Why superheroes? I’ve spent a lot of time on that question over the last 20 years. Our fascination with these characters goes so far beyond merely what’s on trend. But perhaps the appeal of superhero films has always been the same from the get go: they make good on our deepest, most alluring power fantasies: the innate belief that we can do the impossible, save lives and be larger than life. Naturally, this fantasy aspect makes me think really carefully about who and what we empower as “super.” And that is part of the reason I’m hard on the MCU. For every Black Panther-esque bright spot, there’s a new character “arc” that basically devolves into “I’m awesome! Why won’t you let me awesome!?” What more can be said about a series that turned Spider-Man, possibly the most iconic, impressionable working class hero in the Marvel roster, into a kid who is waiting for his billionaire dad-figure to give him a cool internship right now, dammit.

    If that sounds harsh, it’s because the reality of that messaging is harsh. And what’s worrying is the fact that incredibly charming films are being constructed around those messages. That’s probably the most dangerous thing in superherodom that I can think of. But it turns out that in this exact environment, a film can come along and give me everything I’ve ever wanted, and everything I didn’t know I needed.

    Spider-Man: Into The Spider-Verse might be a mosaic of everything that has come before in the genre, but that’s exactly its strength. This movie takes the many endless myths and permutations of this one character and blends them all together into a remarkable, crashing collage. In doing so, it confirms the most important possible point we could make for the genre: superherodom is actually scary. It’s filled with devastating loss and sadness. But your charge in this fight is not to be Altas and take that all on your shoulders. You actually aren’t the lone savior. You aren’t singular. You aren’t alone. And it couldn’t be more fitting for a movie that was brought to us through the power of collaboration to be the bearer of this message. Along the way, Spider-Verse gives us a story that has the capability to be laugh out loud funny, all while having the courage to stay grounded and emotional at its core. Miles’ story fully allows us to explore what it means to be a young person who wants to be their best possible self, but has no idea how to engage with that which is truly difficult. He learns that he does’t have to be special, that anyone can wear the mask and make the choice. And it is an evocation that gets summed up beautifully in a single moment.

    That would be the climactic “What’s Up Danger” sequence in which Miles decides to finally take on the responsibility of his convictions. He is no less terrified than when he started. Even as he makes his final “leap of faith,” the glass literally has to be ripped from the building because it’s still clinging to his fingers. He falls downward toward the city. But in the shot of the year, this fall is shown upside-down, revealing how this very terrifying action is the only way we can really soar. And for a generation of kids to come, I hope this scene characterizes a moment of soul-rendering transformation that articulates adulthood exactly as it is: a continuous, ever-long, leap of faith.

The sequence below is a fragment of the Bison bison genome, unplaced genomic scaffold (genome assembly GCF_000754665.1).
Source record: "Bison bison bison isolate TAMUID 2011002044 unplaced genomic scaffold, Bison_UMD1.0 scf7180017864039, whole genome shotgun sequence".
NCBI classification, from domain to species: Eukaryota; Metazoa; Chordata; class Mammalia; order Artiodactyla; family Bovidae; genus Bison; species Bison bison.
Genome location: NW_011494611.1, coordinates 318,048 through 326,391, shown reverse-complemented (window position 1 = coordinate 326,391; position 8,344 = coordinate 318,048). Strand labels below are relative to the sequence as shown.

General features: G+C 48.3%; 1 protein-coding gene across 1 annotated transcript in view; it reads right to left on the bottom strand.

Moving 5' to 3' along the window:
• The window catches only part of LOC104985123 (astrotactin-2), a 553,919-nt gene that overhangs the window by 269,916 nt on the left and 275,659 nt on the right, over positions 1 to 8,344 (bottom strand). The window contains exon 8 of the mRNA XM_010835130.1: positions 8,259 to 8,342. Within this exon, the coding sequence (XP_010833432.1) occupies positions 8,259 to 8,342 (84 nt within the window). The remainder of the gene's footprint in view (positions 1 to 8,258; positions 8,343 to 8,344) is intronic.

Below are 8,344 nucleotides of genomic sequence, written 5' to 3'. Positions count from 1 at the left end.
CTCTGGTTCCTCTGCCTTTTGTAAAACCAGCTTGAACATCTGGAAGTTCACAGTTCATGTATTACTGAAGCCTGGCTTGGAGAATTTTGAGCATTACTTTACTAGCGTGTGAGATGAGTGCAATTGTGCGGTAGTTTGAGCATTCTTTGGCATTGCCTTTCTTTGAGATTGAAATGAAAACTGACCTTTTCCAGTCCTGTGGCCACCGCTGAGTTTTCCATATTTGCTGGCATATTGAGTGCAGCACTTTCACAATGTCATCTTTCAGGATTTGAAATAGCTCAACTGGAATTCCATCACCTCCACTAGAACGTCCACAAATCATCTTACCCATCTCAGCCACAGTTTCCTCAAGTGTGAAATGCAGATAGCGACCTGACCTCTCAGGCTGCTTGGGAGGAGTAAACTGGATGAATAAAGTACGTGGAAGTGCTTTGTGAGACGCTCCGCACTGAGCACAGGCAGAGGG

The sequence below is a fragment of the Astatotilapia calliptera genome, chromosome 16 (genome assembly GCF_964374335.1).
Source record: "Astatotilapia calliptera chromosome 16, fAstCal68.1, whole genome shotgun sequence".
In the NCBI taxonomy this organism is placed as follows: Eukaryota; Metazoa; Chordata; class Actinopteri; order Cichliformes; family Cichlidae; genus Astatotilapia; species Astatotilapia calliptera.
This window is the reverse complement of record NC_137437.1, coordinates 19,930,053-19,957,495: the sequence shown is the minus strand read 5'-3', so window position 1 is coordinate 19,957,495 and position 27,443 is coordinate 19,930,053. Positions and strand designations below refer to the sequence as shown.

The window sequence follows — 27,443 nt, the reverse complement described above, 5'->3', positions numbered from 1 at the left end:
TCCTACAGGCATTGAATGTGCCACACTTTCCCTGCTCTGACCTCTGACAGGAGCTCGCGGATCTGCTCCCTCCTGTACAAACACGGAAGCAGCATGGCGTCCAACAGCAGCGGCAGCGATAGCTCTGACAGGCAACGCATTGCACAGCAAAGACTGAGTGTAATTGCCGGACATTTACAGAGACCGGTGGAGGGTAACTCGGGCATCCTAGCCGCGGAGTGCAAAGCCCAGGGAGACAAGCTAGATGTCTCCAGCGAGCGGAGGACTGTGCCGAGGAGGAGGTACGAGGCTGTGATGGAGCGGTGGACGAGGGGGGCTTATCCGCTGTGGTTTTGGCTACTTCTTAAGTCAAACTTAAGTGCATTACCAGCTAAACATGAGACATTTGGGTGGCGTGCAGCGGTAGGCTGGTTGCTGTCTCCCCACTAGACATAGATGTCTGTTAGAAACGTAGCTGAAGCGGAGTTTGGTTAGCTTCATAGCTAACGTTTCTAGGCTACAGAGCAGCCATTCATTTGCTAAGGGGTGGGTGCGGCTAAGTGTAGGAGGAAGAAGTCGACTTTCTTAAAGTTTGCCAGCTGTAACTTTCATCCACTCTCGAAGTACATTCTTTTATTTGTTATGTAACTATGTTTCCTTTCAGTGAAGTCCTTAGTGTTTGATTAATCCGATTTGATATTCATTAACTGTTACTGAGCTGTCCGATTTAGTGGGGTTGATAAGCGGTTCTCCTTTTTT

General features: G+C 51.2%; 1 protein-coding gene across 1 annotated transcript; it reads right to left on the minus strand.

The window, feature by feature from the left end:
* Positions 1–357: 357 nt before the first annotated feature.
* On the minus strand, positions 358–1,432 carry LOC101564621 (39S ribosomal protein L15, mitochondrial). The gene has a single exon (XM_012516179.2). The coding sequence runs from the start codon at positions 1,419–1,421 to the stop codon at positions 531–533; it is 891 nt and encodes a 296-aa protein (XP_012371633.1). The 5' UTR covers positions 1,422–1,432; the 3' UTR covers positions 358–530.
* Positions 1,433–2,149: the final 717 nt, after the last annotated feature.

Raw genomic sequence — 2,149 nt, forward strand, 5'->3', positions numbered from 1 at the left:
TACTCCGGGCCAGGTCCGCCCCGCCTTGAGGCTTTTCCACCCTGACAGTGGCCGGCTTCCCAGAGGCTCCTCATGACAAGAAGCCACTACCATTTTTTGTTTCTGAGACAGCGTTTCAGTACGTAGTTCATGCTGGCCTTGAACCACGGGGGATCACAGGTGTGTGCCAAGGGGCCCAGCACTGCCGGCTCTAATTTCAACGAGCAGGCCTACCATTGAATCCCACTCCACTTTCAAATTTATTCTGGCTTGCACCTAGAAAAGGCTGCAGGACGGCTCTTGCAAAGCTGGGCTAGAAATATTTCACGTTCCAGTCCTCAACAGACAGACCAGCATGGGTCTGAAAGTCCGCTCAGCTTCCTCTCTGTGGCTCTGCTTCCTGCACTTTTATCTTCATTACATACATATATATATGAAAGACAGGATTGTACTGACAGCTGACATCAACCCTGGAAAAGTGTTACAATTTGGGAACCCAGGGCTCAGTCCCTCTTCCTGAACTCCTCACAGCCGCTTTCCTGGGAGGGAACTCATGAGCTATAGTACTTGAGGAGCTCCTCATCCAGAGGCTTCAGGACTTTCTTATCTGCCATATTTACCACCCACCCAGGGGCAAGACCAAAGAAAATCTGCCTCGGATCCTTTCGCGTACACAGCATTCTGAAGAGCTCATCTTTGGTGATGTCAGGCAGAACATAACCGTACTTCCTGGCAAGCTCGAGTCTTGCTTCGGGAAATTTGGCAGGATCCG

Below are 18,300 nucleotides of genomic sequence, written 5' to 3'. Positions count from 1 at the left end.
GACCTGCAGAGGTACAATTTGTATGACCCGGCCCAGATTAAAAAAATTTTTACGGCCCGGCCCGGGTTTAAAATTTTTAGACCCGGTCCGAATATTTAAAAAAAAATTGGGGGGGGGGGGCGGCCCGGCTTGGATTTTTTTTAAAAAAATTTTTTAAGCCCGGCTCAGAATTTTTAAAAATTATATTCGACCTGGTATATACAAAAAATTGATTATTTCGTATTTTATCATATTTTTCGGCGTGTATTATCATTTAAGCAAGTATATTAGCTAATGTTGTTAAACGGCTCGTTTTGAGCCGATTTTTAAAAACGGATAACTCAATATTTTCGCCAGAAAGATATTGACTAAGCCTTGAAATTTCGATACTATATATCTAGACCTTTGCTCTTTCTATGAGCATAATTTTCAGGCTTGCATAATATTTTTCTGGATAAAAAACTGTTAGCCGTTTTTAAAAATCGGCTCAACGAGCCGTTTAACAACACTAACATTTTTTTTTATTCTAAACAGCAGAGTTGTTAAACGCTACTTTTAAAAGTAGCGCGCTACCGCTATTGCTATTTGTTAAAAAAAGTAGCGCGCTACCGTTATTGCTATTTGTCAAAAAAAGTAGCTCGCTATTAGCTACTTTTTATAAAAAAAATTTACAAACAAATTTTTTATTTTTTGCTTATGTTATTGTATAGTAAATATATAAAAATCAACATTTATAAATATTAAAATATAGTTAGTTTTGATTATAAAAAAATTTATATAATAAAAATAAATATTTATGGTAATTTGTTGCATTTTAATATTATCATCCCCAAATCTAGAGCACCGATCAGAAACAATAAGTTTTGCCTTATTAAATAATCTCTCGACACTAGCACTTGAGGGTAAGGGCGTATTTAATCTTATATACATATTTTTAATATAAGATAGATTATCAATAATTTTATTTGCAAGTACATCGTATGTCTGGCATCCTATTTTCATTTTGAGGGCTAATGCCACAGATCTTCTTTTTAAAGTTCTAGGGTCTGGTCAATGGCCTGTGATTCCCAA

When Miles finds his footing, runs as fast as he webs, and finally earns his own “cover moment,” it elicits the most intense goosebumps moment possible. I’ll admit I don’t really rewatch movies all that much, let alone certain sequences (there’s always a new movie to watch). But I’ll happily own to the fact I’ve watched this clip about 20 times. And every time I do, I can’t help but tear up with the swell of emotion as I feel the magnitude of what Miles has earned. The only other film I am able to say that about is the “superman” moment in The Iron Giant.

  8. #518

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    Into the Spider-Verse just won the BAFTA award for best animated film.

    https://www.theguardian.com/film/201...ners-full-list

  9. #519
    Astonishing Member CrimsonEchidna's Avatar
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    Quote Originally Posted by Mister Mets View Post
    Into the Spider-Verse just won the BAFTA award for best animated film.

    https://www.theguardian.com/film/201...ners-full-list
    Really happy to see them sweeping up all these nominations. The team as a whole did a fantastic job.
    The artist formerly known as OrpheusTelos.

  10. #520
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    Older experienced Spider-Men help win BAFTAs now. BND BTFO.

  11. #521
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  12. #522
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    Hey.

  13. #523
    Astonishing Member CrimsonEchidna's Avatar
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    Looks like the physical release that is coming out next month is getting a "Ganke Lee Cut."

    Ganke was originally going to be more central to the plot but got exercised because MCU decided to make Ned Leeds into Ganke.
    The artist formerly known as OrpheusTelos.

  14. #524
    Incredible Member Grimm911's Avatar
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    Quote Originally Posted by CrimsonEchidna View Post
    Looks like the physical release that is coming out next month is getting a "Ganke Lee Cut."

    Ganke was originally going to be more central to the plot but got exercised because MCU decided to make Ned Leeds into Ganke.
    Hopefully the sequel will justify this travesty. If they do decide to go with the Miles x Gwen romance plot then I can totally see Ganke try and step up as Miles' wingman.